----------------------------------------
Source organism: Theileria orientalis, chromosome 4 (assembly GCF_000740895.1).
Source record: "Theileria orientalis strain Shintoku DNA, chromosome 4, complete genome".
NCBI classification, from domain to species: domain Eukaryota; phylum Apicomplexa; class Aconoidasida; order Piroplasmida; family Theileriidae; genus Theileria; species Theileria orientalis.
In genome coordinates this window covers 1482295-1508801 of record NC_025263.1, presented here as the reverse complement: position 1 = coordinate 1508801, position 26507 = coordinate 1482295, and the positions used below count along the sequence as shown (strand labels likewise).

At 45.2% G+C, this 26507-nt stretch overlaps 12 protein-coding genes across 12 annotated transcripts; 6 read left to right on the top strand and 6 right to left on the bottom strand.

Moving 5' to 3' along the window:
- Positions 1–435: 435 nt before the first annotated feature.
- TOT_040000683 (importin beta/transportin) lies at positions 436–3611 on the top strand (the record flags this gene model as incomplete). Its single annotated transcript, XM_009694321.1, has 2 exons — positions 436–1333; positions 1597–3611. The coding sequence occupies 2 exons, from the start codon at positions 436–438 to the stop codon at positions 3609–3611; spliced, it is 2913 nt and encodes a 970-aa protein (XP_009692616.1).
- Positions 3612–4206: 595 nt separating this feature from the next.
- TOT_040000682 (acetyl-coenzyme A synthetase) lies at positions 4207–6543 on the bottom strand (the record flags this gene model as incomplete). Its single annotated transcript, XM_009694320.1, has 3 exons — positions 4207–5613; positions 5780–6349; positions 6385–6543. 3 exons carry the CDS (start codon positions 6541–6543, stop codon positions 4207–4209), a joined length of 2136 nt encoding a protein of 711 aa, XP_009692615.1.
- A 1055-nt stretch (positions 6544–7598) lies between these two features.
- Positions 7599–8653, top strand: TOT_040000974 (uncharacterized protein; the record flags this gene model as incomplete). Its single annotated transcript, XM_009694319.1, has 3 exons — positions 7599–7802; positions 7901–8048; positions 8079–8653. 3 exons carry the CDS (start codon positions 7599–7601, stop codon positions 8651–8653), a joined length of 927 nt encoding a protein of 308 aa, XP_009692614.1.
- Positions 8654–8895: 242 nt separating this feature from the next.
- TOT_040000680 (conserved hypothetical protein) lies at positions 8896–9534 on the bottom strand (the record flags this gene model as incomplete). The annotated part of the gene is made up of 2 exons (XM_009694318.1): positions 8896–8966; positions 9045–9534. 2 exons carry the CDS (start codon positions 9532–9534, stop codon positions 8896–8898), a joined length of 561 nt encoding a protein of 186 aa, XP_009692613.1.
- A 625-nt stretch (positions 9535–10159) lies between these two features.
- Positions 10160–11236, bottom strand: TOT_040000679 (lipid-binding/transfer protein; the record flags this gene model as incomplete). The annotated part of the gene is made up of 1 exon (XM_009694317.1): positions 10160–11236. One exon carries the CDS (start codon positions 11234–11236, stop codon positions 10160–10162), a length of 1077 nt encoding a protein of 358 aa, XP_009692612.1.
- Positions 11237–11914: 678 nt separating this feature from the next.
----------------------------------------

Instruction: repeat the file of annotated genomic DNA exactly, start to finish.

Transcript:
Source organism: Theileria orientalis, chromosome 4 (assembly GCF_000740895.1).
Source record: "Theileria orientalis strain Shintoku DNA, chromosome 4, complete genome".
NCBI classification, from domain to species: domain Eukaryota; phylum Apicomplexa; class Aconoidasida; order Piroplasmida; family Theileriidae; genus Theileria; species Theileria orientalis.
In genome coordinates this window covers 1482295-1508801 of record NC_025263.1, presented here as the reverse complement: position 1 = coordinate 1508801, position 26507 = coordinate 1482295, and the positions used below count along the sequence as shown (strand labels likewise).

At 45.2% G+C, this 26507-nt stretch overlaps 12 protein-coding genes across 12 annotated transcripts; 6 read left to right on the top strand and 6 right to left on the bottom strand.

Moving 5' to 3' along the window:
- Positions 1–435: 435 nt before the first annotated feature.
- TOT_040000683 (importin beta/transportin) lies at positions 436–3611 on the top strand (the record flags this gene model as incomplete). Its single annotated transcript, XM_009694321.1, has 2 exons — positions 436–1333; positions 1597–3611. The coding sequence occupies 2 exons, from the start codon at positions 436–438 to the stop codon at positions 3609–3611; spliced, it is 2913 nt and encodes a 970-aa protein (XP_009692616.1).
- Positions 3612–4206: 595 nt separating this feature from the next.
- TOT_040000682 (acetyl-coenzyme A synthetase) lies at positions 4207–6543 on the bottom strand (the record flags this gene model as incomplete). Its single annotated transcript, XM_009694320.1, has 3 exons — positions 4207–5613; positions 5780–6349; positions 6385–6543. 3 exons carry the CDS (start codon positions 6541–6543, stop codon positions 4207–4209), a joined length of 2136 nt encoding a protein of 711 aa, XP_009692615.1.
- A 1055-nt stretch (positions 6544–7598) lies between these two features.
- Positions 7599–8653, top strand: TOT_040000974 (uncharacterized protein; the record flags this gene model as incomplete). Its single annotated transcript, XM_009694319.1, has 3 exons — positions 7599–7802; positions 7901–8048; positions 8079–8653. 3 exons carry the CDS (start codon positions 7599–7601, stop codon positions 8651–8653), a joined length of 927 nt encoding a protein of 308 aa, XP_009692614.1.
- Positions 8654–8895: 242 nt separating this feature from the next.
- TOT_040000680 (conserved hypothetical protein) lies at positions 8896–9534 on the bottom strand (the record flags this gene model as incomplete). The annotated part of the gene is made up of 2 exons (XM_009694318.1): positions 8896–8966; positions 9045–9534. 2 exons carry the CDS (start codon positions 9532–9534, stop codon positions 8896–8898), a joined length of 561 nt encoding a protein of 186 aa, XP_009692613.1.
- A 625-nt stretch (positions 9535–10159) lies between these two features.
- Positions 10160–11236, bottom strand: TOT_040000679 (lipid-binding/transfer protein; the record flags this gene model as incomplete). The annotated part of the gene is made up of 1 exon (XM_009694317.1): positions 10160–11236. One exon carries the CDS (start codon positions 11234–11236, stop codon positions 10160–10162), a length of 1077 nt encoding a protein of 358 aa, XP_009692612.1.
- Positions 11237–11914: 678 nt separating this feature from the next.